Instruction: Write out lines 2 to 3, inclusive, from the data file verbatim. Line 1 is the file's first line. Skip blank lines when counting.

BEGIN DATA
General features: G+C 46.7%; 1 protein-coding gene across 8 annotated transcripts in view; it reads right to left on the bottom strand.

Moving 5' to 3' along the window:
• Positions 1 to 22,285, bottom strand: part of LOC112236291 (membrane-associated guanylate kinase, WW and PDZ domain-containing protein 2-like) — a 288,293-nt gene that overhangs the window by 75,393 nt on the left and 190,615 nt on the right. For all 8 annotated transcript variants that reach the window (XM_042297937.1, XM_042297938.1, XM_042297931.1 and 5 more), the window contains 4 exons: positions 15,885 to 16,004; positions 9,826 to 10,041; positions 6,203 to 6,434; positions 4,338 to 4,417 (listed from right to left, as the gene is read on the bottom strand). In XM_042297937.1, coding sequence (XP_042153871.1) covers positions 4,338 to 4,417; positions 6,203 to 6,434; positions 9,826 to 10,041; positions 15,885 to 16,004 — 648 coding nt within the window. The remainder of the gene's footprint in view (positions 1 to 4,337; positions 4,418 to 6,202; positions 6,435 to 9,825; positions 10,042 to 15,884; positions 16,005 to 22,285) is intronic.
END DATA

Moving 5' to 3' along the window:
• Positions 1 to 22,285, bottom strand: part of LOC112236291 (membrane-associated guanylate kinase, WW and PDZ domain-containing protein 2-like) — a 288,293-nt gene that overhangs the window by 75,393 nt on the left and 190,615 nt on the right. For all 8 annotated transcript variants that reach the window (XM_042297937.1, XM_042297938.1, XM_042297931.1 and 5 more), the window contains 4 exons: positions 15,885 to 16,004; positions 9,826 to 10,041; positions 6,203 to 6,434; positions 4,338 to 4,417 (listed from right to left, as the gene is read on the bottom strand). In XM_042297937.1, coding sequence (XP_042153871.1) covers positions 4,338 to 4,417; positions 6,203 to 6,434; positions 9,826 to 10,041; positions 15,885 to 16,004 — 648 coding nt within the window. The remainder of the gene's footprint in view (positions 1 to 4,337; positions 4,418 to 6,202; positions 6,435 to 9,825; positions 10,042 to 15,884; positions 16,005 to 22,285) is intronic.